Women were also vilified for situations that weren’t entirely their doing or fault. For example in 2004, pop legend Janet Jackson performed at the Superbowl Halftime Show with Timberlake where the infamous “wardrobe malfunction” occurred. Following the airing of the performance, Jackson was publicly shamed and blacklisted, significantly damaging her career forever, while Timberlake thrived. Years later, it was reported by the HuffPost that, “Viacom properties [such as] VH1 and MTV, and all Viacom-owned radio stations, stopped playing Jackson’s songs and music videos. The move had a huge impact on sales of her album “Damita Jo,” which was released in March 2004, just a month after the Super Bowl.” In 2018, Timberlake was invited back by the NFL and headlined the Superbowl Halftime Show solo.

THE DAWN OF A NEW ERA

Once the ‘10s commenced, the media’s dominance started to dwindle. With the rise of the smartphone camera and the popularity of social media, tabloid culture began to disintegrate. Celebrities were able to take control of their narratives, allowing them to directly connect with their fans through Twitter or Instagram. Beyoncé and Taylor Swift, two of the decade’s biggest stars, are examples of women who became the “shapers of their own stories.” Most recently, pop songstress Mariah Carey released her autobiography The Meaning of Mariah Carey, where she was able to finally reveal her truths “after so many years of letting the tabloids tell much of her story for her.” Additionally, artists are now more than ever before given the safe space to speak candidly about their mental health. Carey, Ariana Grande, Selena Gomez and Demi Lovato have all shared their stories publicly in the hope that they will enlighten others.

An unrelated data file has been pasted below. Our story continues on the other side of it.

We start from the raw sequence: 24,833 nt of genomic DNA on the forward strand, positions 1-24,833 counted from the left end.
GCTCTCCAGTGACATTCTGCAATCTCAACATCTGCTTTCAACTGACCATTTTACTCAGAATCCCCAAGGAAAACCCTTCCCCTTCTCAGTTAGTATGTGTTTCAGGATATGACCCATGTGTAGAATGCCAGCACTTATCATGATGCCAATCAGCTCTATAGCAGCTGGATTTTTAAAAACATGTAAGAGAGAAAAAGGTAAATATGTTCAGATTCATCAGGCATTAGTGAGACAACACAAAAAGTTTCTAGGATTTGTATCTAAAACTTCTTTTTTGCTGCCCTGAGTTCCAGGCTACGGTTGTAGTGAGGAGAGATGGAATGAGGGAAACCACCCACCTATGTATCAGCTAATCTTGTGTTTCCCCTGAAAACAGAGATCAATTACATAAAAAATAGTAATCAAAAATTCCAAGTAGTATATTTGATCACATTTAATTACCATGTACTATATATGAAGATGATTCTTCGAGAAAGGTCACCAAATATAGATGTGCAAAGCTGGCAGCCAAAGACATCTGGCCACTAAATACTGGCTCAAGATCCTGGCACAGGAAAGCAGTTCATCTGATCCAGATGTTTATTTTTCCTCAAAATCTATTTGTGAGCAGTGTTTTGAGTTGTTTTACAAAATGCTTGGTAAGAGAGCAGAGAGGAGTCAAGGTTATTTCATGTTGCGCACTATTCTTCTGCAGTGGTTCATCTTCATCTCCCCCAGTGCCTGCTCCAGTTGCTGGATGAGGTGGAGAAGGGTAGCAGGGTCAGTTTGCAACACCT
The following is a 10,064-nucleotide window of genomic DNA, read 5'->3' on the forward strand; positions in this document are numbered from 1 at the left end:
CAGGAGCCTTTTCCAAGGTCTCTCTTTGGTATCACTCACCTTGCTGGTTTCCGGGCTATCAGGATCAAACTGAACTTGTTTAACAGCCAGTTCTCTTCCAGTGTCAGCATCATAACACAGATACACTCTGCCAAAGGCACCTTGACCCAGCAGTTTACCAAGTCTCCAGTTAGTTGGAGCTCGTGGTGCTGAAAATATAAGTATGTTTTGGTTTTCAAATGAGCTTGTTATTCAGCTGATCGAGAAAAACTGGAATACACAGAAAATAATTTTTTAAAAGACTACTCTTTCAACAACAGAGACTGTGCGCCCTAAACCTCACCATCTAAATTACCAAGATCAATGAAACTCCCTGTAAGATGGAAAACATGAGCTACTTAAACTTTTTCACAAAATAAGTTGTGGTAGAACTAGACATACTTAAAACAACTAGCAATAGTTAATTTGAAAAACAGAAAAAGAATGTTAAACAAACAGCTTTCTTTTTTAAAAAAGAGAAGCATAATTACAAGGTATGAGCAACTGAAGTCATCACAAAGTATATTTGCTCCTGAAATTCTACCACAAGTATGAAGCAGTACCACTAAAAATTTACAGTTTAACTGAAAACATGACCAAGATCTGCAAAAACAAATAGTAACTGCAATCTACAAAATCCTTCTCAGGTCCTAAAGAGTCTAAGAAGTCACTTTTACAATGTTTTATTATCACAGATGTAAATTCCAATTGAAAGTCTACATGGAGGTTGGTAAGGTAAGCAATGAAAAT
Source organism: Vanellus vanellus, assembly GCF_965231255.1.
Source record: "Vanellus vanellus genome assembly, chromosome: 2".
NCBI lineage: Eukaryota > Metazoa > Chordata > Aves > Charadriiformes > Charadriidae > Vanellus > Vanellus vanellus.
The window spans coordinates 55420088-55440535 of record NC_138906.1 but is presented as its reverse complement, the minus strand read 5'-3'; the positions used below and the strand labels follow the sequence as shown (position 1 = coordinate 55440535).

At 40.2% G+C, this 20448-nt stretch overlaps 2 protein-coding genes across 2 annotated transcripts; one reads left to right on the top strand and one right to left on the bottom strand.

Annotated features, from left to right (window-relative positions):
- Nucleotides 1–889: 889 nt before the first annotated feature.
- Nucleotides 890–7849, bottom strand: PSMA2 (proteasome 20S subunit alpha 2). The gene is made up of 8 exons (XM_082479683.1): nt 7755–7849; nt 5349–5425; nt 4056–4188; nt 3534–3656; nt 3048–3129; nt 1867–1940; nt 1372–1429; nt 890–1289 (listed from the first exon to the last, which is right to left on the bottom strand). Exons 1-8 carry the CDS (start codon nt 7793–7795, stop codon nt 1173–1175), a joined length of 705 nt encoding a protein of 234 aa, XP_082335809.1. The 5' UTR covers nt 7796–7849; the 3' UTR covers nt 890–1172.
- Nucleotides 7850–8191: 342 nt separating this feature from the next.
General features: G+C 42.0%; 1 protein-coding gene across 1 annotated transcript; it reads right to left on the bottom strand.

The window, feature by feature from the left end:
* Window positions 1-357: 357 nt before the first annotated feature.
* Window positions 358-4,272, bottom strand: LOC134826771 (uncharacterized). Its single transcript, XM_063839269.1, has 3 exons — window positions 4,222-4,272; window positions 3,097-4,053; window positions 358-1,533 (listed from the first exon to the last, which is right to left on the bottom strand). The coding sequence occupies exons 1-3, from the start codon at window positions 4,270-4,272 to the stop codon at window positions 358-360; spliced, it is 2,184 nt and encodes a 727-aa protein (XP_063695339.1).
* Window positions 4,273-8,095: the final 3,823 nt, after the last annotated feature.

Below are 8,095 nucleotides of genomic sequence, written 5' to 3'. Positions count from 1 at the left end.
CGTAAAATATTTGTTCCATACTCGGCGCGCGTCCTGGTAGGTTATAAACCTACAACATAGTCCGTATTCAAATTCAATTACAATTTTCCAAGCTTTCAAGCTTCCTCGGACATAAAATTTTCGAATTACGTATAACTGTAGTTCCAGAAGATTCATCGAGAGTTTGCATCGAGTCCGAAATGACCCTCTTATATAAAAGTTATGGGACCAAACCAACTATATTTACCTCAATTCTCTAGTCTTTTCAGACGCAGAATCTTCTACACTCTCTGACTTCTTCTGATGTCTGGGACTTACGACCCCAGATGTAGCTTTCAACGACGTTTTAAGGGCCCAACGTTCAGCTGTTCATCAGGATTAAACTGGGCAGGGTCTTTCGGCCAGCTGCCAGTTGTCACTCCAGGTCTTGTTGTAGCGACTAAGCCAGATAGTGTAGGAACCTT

As this reevaluation continues in 2021, it’s hard to say if things have changed for the better from two decades ago. Just this week, Oprah Winfrey’s revelatory interview with Meghan Markle highlighted how years of negative tabloid coverage, rooted in misogyny and racism, can negatively affect someone’s mental health. Unfortunately for Britney’s case, she’s still dealing with the repercussions of the intense media scrutiny and pressure which began at the age of 16. She hasn’t specifically addressed the documentary since its premiere, but a recent Instagram post can be taken as a piece of advice for us all: “Remember, no matter what we think we know about a person’s life it is nothing compared to the actual person living behind the lens…” Hopefully, the world is ready to listen to Spears’ this time.